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London bike thefts down by 10 percent, says TfL

Security marking and crackdown on dodgy classifieds pays off

Bike thefts in London are down 10 percent since October last year, thanks to an initiative called Project Cycle Ops, Transport for London says.

The number of bike thefts in London from October 2012 to the end of August 2013 was 19,052, compared with 21,488 in 2012 and 20,411 in 2011 over the same time period. Against a three-year average (used to flatten out fluctuations caused by spells of extreme weather) bike theft is down by 10.3 per cent.

Andrew Gilligan, the Mayor of London’s Cycling Commissioner, said: "Many people who have their bikes stolen simply give up cycling, so cracking down on this crime is essential for the Mayor's ambition to double the number of cyclists. In the months ahead, you will see more initiatives from us to pile further pressure on the thieves and shrink the market in stolen bikes."

2,000 unclaimed bikes

If you’ve had a bike stolen and didn’t report it, it’s possible the police have recovered it. There are over  2,000 unclaimed bikes in police stations across London and the police have launched a photo gallery on Flickr in an attempt to get bikes and other items of stolen property back to their owners: 

Project Cycle Ops is a collaboration between TfL, the Metropolitan Police Service, British Transport Police and the City of London Police. Over the last year the forces have security marked and registered over 40,000 bikes on, which helps to deter thieves and reunite people with their bikes if they are lost or stolen.

As well as encouraging people to get their bikes registered and security marked, police suggest that you ask to see proof of ownership and registration before buying a second-hand bike.

Combatting the trade in stolen bikes has been a major part of Project Cycle Ops. now displays a message advising users to check a bike’s serial number against and offering other tips to spot stolen bikes and scams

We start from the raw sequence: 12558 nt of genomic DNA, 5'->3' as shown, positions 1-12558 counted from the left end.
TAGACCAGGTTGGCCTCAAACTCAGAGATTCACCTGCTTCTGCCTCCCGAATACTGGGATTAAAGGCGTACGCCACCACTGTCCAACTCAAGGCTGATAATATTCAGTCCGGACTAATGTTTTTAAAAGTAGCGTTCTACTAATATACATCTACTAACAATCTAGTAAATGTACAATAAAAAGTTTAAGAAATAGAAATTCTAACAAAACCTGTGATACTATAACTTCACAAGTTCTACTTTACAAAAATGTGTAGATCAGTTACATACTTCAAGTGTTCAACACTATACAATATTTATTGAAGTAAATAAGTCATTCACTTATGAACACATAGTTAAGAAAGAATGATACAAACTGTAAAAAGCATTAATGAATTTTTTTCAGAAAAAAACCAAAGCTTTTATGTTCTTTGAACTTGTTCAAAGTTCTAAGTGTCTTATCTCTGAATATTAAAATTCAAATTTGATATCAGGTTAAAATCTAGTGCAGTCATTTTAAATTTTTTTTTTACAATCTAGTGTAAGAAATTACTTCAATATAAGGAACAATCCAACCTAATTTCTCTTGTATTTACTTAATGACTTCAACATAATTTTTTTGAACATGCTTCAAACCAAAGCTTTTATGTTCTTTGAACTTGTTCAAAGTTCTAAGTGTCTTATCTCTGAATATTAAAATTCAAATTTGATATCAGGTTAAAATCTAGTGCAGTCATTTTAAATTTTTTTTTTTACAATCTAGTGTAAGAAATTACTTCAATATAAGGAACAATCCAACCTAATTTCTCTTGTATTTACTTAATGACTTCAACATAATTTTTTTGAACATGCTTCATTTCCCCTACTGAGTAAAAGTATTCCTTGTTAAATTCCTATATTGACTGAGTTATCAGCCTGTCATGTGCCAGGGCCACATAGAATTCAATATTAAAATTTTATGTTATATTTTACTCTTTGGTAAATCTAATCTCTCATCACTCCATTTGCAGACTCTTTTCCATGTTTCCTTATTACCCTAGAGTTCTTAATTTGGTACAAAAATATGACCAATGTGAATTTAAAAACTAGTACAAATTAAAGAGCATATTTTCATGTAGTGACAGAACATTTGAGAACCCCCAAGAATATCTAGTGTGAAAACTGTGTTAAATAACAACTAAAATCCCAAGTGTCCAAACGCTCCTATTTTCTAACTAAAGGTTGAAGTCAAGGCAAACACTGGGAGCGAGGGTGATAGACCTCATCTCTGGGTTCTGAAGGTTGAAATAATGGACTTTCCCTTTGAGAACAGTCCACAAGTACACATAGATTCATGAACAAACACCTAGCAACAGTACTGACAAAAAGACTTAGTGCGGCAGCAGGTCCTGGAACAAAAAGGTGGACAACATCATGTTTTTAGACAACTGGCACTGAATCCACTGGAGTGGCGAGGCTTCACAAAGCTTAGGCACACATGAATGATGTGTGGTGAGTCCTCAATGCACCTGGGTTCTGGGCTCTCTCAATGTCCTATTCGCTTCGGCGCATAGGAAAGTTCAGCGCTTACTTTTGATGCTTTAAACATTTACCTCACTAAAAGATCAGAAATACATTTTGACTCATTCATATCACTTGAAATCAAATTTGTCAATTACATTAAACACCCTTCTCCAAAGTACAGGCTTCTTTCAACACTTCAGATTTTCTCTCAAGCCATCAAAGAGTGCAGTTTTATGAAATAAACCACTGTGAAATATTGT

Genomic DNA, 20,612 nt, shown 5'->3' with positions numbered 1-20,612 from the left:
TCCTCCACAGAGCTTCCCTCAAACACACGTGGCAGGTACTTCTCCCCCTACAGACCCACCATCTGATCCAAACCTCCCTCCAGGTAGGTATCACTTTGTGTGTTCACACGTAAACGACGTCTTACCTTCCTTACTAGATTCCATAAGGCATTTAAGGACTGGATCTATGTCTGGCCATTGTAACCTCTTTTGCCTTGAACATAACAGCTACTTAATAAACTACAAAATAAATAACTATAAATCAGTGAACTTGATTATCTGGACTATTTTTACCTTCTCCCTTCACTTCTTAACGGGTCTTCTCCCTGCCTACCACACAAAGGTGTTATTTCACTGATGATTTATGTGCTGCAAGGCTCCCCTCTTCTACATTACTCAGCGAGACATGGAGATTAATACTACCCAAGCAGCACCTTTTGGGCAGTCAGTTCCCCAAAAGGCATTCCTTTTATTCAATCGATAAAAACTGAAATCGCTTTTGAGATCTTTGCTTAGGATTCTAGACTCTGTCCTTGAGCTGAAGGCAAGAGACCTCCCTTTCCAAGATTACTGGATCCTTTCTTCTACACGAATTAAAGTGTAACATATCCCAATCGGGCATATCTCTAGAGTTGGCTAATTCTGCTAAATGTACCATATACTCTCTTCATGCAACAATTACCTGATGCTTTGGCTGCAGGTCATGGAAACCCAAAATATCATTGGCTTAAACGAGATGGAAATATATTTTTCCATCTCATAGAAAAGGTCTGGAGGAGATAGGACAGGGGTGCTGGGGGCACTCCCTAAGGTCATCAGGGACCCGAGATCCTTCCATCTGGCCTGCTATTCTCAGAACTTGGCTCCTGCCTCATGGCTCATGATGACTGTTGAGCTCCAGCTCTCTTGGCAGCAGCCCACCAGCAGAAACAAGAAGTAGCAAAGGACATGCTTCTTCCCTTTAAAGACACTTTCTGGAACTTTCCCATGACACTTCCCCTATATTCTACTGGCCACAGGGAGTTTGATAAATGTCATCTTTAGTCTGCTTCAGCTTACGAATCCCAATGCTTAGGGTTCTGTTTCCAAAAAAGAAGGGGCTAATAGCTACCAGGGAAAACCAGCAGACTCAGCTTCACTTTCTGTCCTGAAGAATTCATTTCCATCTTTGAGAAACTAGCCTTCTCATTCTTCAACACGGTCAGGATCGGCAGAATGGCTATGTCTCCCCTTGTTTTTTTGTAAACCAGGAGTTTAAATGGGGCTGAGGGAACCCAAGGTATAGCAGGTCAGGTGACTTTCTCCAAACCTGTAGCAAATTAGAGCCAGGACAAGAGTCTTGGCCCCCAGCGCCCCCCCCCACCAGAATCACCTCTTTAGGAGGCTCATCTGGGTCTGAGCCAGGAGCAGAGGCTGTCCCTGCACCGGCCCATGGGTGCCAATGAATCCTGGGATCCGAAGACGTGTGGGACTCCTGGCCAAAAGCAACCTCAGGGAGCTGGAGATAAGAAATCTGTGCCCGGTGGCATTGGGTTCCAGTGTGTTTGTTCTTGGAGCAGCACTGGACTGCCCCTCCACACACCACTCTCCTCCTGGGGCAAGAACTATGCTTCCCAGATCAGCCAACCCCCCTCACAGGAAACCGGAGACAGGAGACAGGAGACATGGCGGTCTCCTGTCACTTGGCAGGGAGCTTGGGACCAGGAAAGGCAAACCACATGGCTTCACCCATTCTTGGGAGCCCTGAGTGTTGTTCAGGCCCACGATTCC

Police have also worked behind the scenes with Gumtree to catch thieves in the act as they attempt to sell bikes and bike parts online.

John has been writing about bikes and cycling for over 30 years since discovering that people were mug enough to pay him for it rather than expecting him to do an honest day's work.

He was heavily involved in the mountain bike boom of the late 1980s as a racer, team manager and race promoter, and that led to writing for Mountain Biking UK magazine shortly after its inception. He got the gig by phoning up the editor and telling him the magazine was rubbish and he could do better. Rather than telling him to get lost, MBUK editor Tym Manley called John’s bluff and the rest is history.

Since then he has worked on MTB Pro magazine and was editor of Maximum Mountain Bike and Australian Mountain Bike magazines, before switching to the web in 2000 to work for Along with founder Tony Farrelly, John was on the launch team for and subsequently became editor in chief of Future Publishing’s group of cycling magazines and websites, including Cycling Plus, MBUK, What Mountain Bike and Procycling.

John has also written for Cyclist magazine, edited the BikeMagic website and was founding editor of before handing over to someone far more representative of the site's main audience.

He joined in 2013. He lives in Cambridge where the lack of hills is more than made up for by the headwinds.

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